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Black birth workers in Michigan are aiding babies, mothers start good lives

Nova and Deontre Williams-Laster, at their first check up with their midwife since giving birth at home.
Michelle Jokisch Polo/NPR
Nova and Deontre Williams-Laster, at their first check up with their midwife since giving birth at home.

Updated March 7, 2022 at 10:39 AM ET

It's been a few weeks since Ahmir Williams-Laster was born. The day I met him he was with his mom and dad, Nova and Deontre Williams-Laster, for their first check up with their midwife since giving birth at home.

Though Ahmir is Nova's second child, he was her first to be delivered at home.

"I just really wanted to experience that, like, thinking about our ancestors, like how they didn't have all this medicine. So they were able to just do it where they were, like I know I can do it," Nova Williams-Laster said.

When reflecting on why she chose a Black doula, Williams-Laster says Black infant mortality rates were top of mind.

"So I feel like having a woman of color assist me is more comforting knowing because she understands where we're coming from, like she can connect with me and I can connect with her," she added.

Tiffany Townsend, a Michigan midwife, helped the Williams-Lasters deliver their baby.
/ Tiffany Townsend
Tiffany Townsend
Tiffany Townsend, a Michigan doula, helped the Williams-Lasters deliver their baby.

Seeking a better outcome for Black babies

In Michigan, Black babies are three times more likely to die within the first year of life compared to white babies and Black women are nearly two times more likely to die from pregnancy-related causes than white women, according to 2019 data from the Michigan Department of Health and Human Services.

But Dawn Shannafelt, the director of the Division of Maternal and Infant Health at Michigan's health department, says the root causes of these are systemic inequities and racism.

"That ray of hope that we see is that the majority of these deaths, and more than 60% have been determined to be preventable," she added.

These disparities are what's driving many Black families like the Williams-Lasters to increasingly seek services of doulas and midwives who look like them. Doulas provide emotional and physical support to birthing parents.

During their pregnancy, Nova and Deontre chose to drive an hour each way to see Nova's certified professional doula, Tiffany Townsend, instead of the five-minute drive to the hospital in Nova's hometown.

"I feel like my care with her definitely is unmatched," she said. "If I'm just being honest, compared to my, you know, first birth with my doctor."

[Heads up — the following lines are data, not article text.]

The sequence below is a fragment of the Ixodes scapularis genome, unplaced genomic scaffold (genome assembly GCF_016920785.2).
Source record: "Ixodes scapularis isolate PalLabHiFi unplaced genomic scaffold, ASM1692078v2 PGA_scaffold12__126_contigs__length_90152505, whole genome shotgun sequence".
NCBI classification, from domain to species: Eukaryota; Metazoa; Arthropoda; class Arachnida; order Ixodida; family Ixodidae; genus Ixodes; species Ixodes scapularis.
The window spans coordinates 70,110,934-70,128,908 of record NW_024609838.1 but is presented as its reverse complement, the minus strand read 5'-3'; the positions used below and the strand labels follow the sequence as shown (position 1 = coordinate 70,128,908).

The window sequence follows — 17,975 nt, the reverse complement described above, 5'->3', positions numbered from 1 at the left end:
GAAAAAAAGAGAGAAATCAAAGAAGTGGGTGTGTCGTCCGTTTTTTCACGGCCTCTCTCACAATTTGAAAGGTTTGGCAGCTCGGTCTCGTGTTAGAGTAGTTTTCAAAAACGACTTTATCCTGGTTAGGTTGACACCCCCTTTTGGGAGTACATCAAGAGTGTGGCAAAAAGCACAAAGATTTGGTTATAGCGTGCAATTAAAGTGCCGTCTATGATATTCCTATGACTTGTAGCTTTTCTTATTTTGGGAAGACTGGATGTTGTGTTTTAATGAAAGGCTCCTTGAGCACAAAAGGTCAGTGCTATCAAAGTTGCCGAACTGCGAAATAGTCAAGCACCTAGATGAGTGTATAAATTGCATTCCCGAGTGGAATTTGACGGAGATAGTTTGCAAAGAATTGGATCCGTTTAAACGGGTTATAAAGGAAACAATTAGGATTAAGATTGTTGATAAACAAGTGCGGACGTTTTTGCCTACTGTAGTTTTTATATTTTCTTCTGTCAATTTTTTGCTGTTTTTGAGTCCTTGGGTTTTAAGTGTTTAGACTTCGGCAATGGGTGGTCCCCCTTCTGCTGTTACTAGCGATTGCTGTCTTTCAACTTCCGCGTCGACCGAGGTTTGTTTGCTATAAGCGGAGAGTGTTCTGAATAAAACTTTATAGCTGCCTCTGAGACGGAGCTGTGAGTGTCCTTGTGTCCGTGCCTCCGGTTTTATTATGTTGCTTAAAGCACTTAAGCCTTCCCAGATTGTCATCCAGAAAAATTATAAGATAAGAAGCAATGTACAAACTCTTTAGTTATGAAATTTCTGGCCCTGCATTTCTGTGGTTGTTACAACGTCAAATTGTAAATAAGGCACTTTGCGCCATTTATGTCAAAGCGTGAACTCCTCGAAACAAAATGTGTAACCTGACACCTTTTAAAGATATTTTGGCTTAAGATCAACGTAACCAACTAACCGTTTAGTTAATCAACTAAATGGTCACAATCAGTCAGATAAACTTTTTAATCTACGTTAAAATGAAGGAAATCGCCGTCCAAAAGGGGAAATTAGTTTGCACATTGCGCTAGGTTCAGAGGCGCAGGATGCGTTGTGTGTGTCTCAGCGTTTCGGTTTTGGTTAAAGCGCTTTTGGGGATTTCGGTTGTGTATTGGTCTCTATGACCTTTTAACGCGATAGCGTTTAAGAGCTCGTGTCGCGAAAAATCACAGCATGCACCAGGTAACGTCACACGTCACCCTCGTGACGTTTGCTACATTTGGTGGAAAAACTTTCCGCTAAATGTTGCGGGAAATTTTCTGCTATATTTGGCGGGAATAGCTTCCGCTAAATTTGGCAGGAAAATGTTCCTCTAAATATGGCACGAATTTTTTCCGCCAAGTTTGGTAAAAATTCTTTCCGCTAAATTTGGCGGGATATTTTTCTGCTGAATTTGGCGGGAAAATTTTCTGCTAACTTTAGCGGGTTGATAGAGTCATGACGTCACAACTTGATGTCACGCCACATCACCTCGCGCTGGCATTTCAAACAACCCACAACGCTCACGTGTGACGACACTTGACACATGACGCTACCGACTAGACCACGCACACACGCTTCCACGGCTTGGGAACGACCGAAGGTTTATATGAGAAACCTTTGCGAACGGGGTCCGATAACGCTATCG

One of her favorite births

While Townsend has attended over 600 births in her career, she says Williams-Laster's birth was one of her favorites.

Ahmir Williams-Laster
/ Michelle Jokisch Polo/NPR
Michelle Jokisch Polo/NPR
Ahmir Williams-Laster

"So the grandparents were in the kitchen, like cooking and just like celebrating the life that was coming and like once they heard his cry just like the gasping and the cheering was so beautiful," she explained.

Townsend founded De La Flor Midwifery in Grand Rapids, Mich., to try and make her services more accessible to Black people.

In the last five years, she has been a birth worker, Townsend says she's seen better outcomes among her Black clients than what the state's health system is seeing.

"And a big part of that is simply having the ability to slow down and see the whole person, like I don't have 15 minute prenatal visits," Townsend said. "In my visits, we schedule an hour and during that time, we're talking about nutrition, stress, movement."

Practices are rooted in undoing intergenerational trauma

Dr. Michelle Ogunwole, a health disparity researcher at Johns Hopkins University, has been studying the impact community-based doulas and midwives can have on the birth and health outcomes of Black pregnant people.

She says part of the reason providers like Townsend are seeing better outcomes is because they tend to have a practice that's rooted in undoing the intergenerational trauma of hundreds of years of racism.

"And believing the experiences of people who are historically marginalized," she said.

In Michigan, the care these birth workers provide isn't covered by Medicaid, which makes it harder for some working class Black people to opt to receive this kind of care.

Because Black midwives make up nearly 7% percent of midwives across the country, Townsend is partnering with other Black birth workers to create a pipeline.

Baby's footprints decorate the wall at Tiffany Townsend's office.
/ Michelle Jokisch Polo /NPR
Michelle Jokisch Polo /NPR
Baby's footprints decorate the wall at Tiffany Townsend's office.

"So we offer this free training to them, train them up to be doulas, help them with creating models for entrepreneurship and put them in the community so that people regardless of socio economic class or anything, just Black and brown people, period, were able to have access to that," Townsend said.

In recent years, programs such as Townsend's have popped up all over the country, including in New Orleans, New York City and Philadelphia.

Dr. Sharon Herring is leading a $5 million dollar project at Temple University studying the outcomes Black doulas can have on Black women during and after pregnancy.

"We're hypothesizing that these additional supports will lead to lower blood pressure, treat social isolation and depression," she said.

Townsend says she's planning to continue to offer birth care as a way of empowering people in their journeys, and Nova is looking forward to more positive home birth experiences.

Copyright 2022 WKAR Public Media

As WKAR's Bilingual Latinx Stories Reporter, Michelle reports in both English and Spanish on stories affecting Michigan's Latinx community. Michelle is also the voice of WKAR's weekend news programs.